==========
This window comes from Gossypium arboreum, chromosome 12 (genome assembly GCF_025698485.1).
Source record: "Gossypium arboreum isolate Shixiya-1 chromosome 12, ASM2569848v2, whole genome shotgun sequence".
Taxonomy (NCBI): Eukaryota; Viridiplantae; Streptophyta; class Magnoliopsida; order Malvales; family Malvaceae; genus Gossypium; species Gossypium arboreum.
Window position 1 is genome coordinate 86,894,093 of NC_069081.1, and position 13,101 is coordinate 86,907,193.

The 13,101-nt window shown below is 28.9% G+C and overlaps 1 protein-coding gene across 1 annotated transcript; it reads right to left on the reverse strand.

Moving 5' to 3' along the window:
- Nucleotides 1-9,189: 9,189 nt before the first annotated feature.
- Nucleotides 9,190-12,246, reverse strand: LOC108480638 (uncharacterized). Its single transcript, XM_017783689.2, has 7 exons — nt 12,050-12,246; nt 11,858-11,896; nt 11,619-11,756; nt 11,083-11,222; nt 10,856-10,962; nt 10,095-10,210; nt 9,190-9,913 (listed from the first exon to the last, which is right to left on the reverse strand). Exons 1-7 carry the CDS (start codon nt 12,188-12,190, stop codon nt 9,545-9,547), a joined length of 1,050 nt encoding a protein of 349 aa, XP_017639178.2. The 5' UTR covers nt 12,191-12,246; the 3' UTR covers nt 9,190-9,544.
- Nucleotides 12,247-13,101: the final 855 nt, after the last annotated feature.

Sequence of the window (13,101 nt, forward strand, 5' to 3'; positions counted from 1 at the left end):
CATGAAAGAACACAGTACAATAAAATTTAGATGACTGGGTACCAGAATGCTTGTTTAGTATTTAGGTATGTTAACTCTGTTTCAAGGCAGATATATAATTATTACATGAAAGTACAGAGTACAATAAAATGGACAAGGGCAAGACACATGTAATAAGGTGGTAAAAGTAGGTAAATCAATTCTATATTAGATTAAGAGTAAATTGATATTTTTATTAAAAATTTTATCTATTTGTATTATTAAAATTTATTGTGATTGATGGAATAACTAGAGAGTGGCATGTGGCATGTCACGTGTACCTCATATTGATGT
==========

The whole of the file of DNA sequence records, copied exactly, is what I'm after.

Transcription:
This window comes from Gossypium arboreum, chromosome 12 (genome assembly GCF_025698485.1).
Source record: "Gossypium arboreum isolate Shixiya-1 chromosome 12, ASM2569848v2, whole genome shotgun sequence".
Taxonomy (NCBI): Eukaryota; Viridiplantae; Streptophyta; class Magnoliopsida; order Malvales; family Malvaceae; genus Gossypium; species Gossypium arboreum.
Window position 1 is genome coordinate 86,894,093 of NC_069081.1, and position 13,101 is coordinate 86,907,193.

The 13,101-nt window shown below is 28.9% G+C and overlaps 1 protein-coding gene across 1 annotated transcript; it reads right to left on the reverse strand.

Moving 5' to 3' along the window:
- Nucleotides 1-9,189: 9,189 nt before the first annotated feature.
- Nucleotides 9,190-12,246, reverse strand: LOC108480638 (uncharacterized). Its single transcript, XM_017783689.2, has 7 exons — nt 12,050-12,246; nt 11,858-11,896; nt 11,619-11,756; nt 11,083-11,222; nt 10,856-10,962; nt 10,095-10,210; nt 9,190-9,913 (listed from the first exon to the last, which is right to left on the reverse strand). Exons 1-7 carry the CDS (start codon nt 12,188-12,190, stop codon nt 9,545-9,547), a joined length of 1,050 nt encoding a protein of 349 aa, XP_017639178.2. The 5' UTR covers nt 12,191-12,246; the 3' UTR covers nt 9,190-9,544.
- Nucleotides 12,247-13,101: the final 855 nt, after the last annotated feature.

Sequence of the window (13,101 nt, forward strand, 5' to 3'; positions counted from 1 at the left end):
CATGAAAGAACACAGTACAATAAAATTTAGATGACTGGGTACCAGAATGCTTGTTTAGTATTTAGGTATGTTAACTCTGTTTCAAGGCAGATATATAATTATTACATGAAAGTACAGAGTACAATAAAATGGACAAGGGCAAGACACATGTAATAAGGTGGTAAAAGTAGGTAAATCAATTCTATATTAGATTAAGAGTAAATTGATATTTTTATTAAAAATTTTATCTATTTGTATTATTAAAATTTATTGTGATTGATGGAATAACTAGAGAGTGGCATGTGGCATGTCACGTGTACCTCATATTGATGT